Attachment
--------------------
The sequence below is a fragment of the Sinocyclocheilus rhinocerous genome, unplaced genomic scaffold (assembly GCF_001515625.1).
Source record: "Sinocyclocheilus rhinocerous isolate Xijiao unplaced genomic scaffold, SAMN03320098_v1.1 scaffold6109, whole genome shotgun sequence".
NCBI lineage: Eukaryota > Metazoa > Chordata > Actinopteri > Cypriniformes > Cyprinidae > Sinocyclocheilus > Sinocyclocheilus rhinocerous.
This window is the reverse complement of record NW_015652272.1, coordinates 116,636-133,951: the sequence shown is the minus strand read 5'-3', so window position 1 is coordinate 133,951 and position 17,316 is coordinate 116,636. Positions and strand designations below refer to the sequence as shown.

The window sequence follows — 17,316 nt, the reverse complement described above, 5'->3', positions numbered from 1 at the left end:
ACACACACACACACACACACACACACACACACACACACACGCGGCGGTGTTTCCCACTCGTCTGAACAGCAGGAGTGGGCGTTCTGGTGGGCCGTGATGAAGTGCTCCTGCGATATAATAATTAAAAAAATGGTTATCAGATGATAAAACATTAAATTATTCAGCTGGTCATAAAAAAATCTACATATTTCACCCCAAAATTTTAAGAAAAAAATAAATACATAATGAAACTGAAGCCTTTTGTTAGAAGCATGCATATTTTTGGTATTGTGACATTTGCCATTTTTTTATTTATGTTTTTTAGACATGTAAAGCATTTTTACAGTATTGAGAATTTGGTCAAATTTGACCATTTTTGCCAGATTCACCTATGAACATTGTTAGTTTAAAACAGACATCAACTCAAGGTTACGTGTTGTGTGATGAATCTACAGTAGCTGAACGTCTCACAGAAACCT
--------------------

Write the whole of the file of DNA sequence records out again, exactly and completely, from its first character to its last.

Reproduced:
The sequence below is a fragment of the Sinocyclocheilus rhinocerous genome, unplaced genomic scaffold (assembly GCF_001515625.1).
Source record: "Sinocyclocheilus rhinocerous isolate Xijiao unplaced genomic scaffold, SAMN03320098_v1.1 scaffold6109, whole genome shotgun sequence".
NCBI lineage: Eukaryota > Metazoa > Chordata > Actinopteri > Cypriniformes > Cyprinidae > Sinocyclocheilus > Sinocyclocheilus rhinocerous.
This window is the reverse complement of record NW_015652272.1, coordinates 116,636-133,951: the sequence shown is the minus strand read 5'-3', so window position 1 is coordinate 133,951 and position 17,316 is coordinate 116,636. Positions and strand designations below refer to the sequence as shown.

The window sequence follows — 17,316 nt, the reverse complement described above, 5'->3', positions numbered from 1 at the left end:
ACACACACACACACACACACACACACACACACACACACACGCGGCGGTGTTTCCCACTCGTCTGAACAGCAGGAGTGGGCGTTCTGGTGGGCCGTGATGAAGTGCTCCTGCGATATAATAATTAAAAAAATGGTTATCAGATGATAAAACATTAAATTATTCAGCTGGTCATAAAAAAATCTACATATTTCACCCCAAAATTTTAAGAAAAAAATAAATACATAATGAAACTGAAGCCTTTTGTTAGAAGCATGCATATTTTTGGTATTGTGACATTTGCCATTTTTTTATTTATGTTTTTTAGACATGTAAAGCATTTTTACAGTATTGAGAATTTGGTCAAATTTGACCATTTTTGCCAGATTCACCTATGAACATTGTTAGTTTAAAACAGACATCAACTCAAGGTTACGTGTTGTGTGATGAATCTACAGTAGCTGAACGTCTCACAGAAACCT